A compendious digest of the statute law: comprising the substance and effect of all the public acts of Parliament in force from Magna Charta in the ninth year of King Henry III to the twenty-seventh year of his present majesty King George III inclusive, By Thomas Walter Williams, Published by Printed for G. Kearsley, 1787

And for the fun of it, highlights from 18 George II, Chapter 30. This is an adendum to the acts 11 & 12 Will 3 c.7, "an act for the effectual suppressing of piracy"

That all perfons being natural born fubjects or denizens of his Majefty who during the prefent or any future wars have committed or shall commit any hoftilities upon the fea or in any haven, river creek or place where the admiral or admirals have power authority or jurisdiction againft his Majefty's fubjecls by vjrtue or under colour of any commiffion from any of his Ma ftv enemies or have been or fhall be any other ways adherent or giving aid or comfort to his Majefty's enemies upon the fea or in any haven river creek or place where the admiral or admirals have power authority or jurifdicYion may be tried as pirates felons and robbers in the faid court of admiralty on fhip board or upon the land in the fame manner as perfons guilty of piracy felony and robbery are....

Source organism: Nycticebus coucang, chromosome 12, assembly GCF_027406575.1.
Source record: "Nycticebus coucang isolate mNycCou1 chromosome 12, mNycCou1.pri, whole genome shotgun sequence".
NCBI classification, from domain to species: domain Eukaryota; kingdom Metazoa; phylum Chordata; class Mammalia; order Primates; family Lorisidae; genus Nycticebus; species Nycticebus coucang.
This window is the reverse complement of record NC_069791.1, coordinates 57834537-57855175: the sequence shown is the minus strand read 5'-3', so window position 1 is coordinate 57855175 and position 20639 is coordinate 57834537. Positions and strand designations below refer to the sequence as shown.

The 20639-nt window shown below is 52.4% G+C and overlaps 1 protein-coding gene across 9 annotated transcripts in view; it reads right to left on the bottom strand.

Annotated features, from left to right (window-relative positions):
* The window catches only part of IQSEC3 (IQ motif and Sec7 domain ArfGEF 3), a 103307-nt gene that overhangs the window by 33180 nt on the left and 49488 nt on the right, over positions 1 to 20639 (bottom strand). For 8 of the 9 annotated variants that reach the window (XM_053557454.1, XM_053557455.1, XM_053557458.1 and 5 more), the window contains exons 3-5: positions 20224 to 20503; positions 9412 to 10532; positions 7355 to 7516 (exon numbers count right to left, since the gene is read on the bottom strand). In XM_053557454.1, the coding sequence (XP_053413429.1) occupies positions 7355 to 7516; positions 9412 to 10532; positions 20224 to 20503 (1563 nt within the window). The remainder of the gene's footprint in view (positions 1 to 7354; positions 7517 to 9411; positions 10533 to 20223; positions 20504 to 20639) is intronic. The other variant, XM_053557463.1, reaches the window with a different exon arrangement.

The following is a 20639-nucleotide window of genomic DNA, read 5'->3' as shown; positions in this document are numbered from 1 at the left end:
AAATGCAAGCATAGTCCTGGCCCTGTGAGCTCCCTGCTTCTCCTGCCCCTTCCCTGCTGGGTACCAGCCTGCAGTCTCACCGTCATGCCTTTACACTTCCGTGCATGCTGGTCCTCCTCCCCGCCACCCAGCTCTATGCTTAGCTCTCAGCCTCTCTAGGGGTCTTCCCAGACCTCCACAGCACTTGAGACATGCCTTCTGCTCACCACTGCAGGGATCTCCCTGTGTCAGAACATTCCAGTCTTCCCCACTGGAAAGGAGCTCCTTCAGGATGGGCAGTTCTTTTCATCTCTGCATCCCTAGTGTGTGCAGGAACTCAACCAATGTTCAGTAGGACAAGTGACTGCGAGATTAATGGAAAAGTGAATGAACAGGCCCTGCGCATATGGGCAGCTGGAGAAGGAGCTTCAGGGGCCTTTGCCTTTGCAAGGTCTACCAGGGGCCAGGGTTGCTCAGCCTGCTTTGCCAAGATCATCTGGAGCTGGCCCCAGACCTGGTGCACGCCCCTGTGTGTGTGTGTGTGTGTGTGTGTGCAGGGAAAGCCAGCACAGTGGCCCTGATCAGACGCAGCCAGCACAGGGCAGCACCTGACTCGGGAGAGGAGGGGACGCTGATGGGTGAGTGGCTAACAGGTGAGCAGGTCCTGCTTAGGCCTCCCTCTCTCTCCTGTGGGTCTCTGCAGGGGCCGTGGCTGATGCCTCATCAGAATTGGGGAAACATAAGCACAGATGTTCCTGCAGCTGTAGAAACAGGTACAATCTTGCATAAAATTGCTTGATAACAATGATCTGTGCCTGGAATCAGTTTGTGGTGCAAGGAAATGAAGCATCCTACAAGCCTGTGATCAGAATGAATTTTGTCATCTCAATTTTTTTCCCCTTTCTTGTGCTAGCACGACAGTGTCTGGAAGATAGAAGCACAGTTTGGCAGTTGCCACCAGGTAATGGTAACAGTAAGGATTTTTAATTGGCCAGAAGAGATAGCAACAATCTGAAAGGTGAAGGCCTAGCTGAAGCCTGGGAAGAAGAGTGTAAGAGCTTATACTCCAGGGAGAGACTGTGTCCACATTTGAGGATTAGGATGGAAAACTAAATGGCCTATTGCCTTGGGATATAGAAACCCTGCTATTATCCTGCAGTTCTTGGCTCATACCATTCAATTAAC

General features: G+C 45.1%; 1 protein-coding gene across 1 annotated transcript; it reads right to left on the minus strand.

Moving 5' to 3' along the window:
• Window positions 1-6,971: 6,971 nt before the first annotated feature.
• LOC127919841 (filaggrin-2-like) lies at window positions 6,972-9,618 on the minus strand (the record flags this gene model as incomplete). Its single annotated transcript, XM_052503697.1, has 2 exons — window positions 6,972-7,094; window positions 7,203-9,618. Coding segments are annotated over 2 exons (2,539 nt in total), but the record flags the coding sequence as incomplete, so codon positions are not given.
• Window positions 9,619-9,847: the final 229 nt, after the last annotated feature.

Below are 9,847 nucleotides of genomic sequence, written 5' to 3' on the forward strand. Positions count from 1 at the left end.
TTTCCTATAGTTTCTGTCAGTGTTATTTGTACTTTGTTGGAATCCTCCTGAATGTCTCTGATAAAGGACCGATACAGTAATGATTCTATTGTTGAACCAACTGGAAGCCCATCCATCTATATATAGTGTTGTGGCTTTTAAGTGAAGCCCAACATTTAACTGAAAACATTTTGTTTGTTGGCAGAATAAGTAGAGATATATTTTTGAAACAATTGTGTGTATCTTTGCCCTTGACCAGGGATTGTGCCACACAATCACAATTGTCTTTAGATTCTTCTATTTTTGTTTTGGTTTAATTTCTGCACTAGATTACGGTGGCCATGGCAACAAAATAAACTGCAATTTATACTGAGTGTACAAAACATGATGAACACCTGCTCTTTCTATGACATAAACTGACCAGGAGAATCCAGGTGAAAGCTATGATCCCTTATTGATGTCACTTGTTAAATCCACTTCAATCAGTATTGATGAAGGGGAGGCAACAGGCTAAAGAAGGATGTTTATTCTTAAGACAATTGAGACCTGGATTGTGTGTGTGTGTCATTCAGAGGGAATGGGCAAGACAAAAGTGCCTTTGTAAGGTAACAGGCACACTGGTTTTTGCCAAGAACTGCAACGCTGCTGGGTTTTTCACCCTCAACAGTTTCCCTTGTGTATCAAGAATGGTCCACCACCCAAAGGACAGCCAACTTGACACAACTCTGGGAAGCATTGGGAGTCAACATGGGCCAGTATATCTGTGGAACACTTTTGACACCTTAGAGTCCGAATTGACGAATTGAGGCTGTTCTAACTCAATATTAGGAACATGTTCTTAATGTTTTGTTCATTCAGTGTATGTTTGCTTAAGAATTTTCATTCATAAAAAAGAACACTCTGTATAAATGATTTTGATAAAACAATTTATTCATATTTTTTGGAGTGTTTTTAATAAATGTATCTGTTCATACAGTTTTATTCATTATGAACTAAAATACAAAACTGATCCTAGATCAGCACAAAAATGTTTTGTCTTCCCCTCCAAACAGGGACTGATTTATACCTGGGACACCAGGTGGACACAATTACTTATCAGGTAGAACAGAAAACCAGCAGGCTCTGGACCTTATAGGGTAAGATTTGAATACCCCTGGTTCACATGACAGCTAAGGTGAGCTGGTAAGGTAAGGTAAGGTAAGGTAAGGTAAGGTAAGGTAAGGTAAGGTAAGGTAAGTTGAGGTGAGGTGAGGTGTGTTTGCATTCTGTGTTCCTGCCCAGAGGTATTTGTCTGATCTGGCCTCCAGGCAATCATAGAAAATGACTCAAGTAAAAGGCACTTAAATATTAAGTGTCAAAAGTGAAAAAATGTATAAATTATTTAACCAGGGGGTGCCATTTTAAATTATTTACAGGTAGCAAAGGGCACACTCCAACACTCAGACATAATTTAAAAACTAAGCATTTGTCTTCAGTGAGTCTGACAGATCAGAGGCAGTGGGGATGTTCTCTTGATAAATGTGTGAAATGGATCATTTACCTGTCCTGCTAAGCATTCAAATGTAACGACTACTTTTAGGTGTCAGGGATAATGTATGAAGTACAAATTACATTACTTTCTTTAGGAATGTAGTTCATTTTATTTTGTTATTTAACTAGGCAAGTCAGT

Statutes at Large, By Great Britain, Published 1765